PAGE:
So that's an interesting conclusion about the need for human knowledge of business logic.

We may increasingly outsource some of the know-how to the robots, but we still need to retain humans with the know-why. 

Tuesday, 11 December 2018

A timeline of KM at McKinsey

McKinsey is one of the leading Knowledge Management organisations in the world. Here is how they got there.

Image from wikimedia commons
I have referred to McKinsey a few times on this blog, describing their approach to knowledge centers, and some of the KM roles they have in place. McKinsey are one of the leading firms in KM terms, and a many-time winner of the MAKE awards.

Below, from this case study, I have distilled a roadmap of how they got to their leading position. The case study was written in 2006, but seems to take the story up to the end of the millenium.

  • 1970s, period of slow growth and increased competition for McKinsey, decision to invest in Expertise and strategy. "One Firm" policy. Various informal networks but no attempt to reuse knowledge from one assignment to the next.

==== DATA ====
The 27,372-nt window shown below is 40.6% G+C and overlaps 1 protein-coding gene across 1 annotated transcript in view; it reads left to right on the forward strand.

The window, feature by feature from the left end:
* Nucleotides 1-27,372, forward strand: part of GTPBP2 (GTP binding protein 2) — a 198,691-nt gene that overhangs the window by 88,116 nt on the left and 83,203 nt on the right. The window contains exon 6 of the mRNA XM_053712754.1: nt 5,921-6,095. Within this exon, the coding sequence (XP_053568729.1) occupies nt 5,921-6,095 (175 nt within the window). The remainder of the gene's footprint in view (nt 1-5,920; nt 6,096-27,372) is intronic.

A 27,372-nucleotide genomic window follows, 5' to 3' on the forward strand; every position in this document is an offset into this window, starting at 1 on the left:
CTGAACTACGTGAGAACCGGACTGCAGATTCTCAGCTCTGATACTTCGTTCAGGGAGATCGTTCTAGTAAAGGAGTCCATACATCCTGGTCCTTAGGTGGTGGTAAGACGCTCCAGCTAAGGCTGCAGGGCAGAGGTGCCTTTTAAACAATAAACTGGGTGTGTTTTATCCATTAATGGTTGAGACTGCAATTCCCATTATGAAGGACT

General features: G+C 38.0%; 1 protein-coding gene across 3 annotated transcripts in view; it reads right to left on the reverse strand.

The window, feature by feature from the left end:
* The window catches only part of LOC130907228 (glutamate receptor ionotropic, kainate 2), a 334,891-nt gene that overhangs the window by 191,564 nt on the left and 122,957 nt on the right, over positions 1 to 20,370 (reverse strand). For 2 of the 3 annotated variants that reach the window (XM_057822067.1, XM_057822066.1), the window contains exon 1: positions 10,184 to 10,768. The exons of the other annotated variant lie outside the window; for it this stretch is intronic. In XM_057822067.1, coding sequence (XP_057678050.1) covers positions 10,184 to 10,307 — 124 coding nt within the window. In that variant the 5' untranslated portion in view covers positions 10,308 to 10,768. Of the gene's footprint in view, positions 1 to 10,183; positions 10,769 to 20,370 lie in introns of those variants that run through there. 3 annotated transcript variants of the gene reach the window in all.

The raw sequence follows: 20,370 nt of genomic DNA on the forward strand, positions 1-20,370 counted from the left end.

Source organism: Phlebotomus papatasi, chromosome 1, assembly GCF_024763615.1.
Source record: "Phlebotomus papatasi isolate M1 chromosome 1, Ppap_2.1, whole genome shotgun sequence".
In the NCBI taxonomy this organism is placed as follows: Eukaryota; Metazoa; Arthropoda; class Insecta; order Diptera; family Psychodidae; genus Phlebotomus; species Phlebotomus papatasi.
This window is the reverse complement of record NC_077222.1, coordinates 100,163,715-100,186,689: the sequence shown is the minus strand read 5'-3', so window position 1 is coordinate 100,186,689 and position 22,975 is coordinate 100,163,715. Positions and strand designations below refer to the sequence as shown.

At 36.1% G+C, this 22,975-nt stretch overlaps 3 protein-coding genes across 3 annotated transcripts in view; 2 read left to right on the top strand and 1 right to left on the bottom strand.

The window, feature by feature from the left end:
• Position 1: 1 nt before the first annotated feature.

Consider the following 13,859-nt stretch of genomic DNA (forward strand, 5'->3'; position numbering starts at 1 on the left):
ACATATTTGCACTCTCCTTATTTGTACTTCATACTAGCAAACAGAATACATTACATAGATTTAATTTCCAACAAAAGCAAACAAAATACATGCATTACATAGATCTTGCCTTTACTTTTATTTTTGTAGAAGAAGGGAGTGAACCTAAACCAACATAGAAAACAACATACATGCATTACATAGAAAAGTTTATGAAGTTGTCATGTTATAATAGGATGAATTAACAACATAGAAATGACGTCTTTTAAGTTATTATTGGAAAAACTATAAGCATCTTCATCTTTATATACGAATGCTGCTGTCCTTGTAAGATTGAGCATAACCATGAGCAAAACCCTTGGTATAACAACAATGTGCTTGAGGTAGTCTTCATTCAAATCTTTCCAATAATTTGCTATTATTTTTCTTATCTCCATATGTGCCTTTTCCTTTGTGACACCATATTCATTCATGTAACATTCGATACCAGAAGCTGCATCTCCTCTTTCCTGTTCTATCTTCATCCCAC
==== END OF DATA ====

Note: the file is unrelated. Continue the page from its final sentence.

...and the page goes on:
• 1976 - new MD and increased focus on skill development, training and functional expertise. Creation of a standard classification of key tasks.
  • 1980 - Fred Gluck (later to become MD) starts a group focusing on knowledge building. Practice bulletins introduced.
  • 1982 - Creation of 15 "centres of competence" covering business areas such as finance, logistics, and strategic management. Experts appointed as practice leaders, each area with a full-time practice coordinator. 
  • 1980s - still no mechanism or process to capture knowledge. COnsultants encouraged to publish and share, but contributions are rare.
  • 1987 - formal KM project set up, with 3 objectives; a database of project details (Practice Information System - PIS), a knowledge base covering the main areas of practice (Practice Development Network - PDNet), an index of specialists and core documents (Knowledge Resource Directory - KRD).
  • late 1980s - KRD evolves into McKinsey yellow pages, PIS and PDNet populated
  • 1990 - Introduction of client service teams focused on working long term with clients and developing deep understanding of client issues. Staff encouraged to publish books and articles.
  • 1993 - McKinsey spending $50 million annually on knowledge building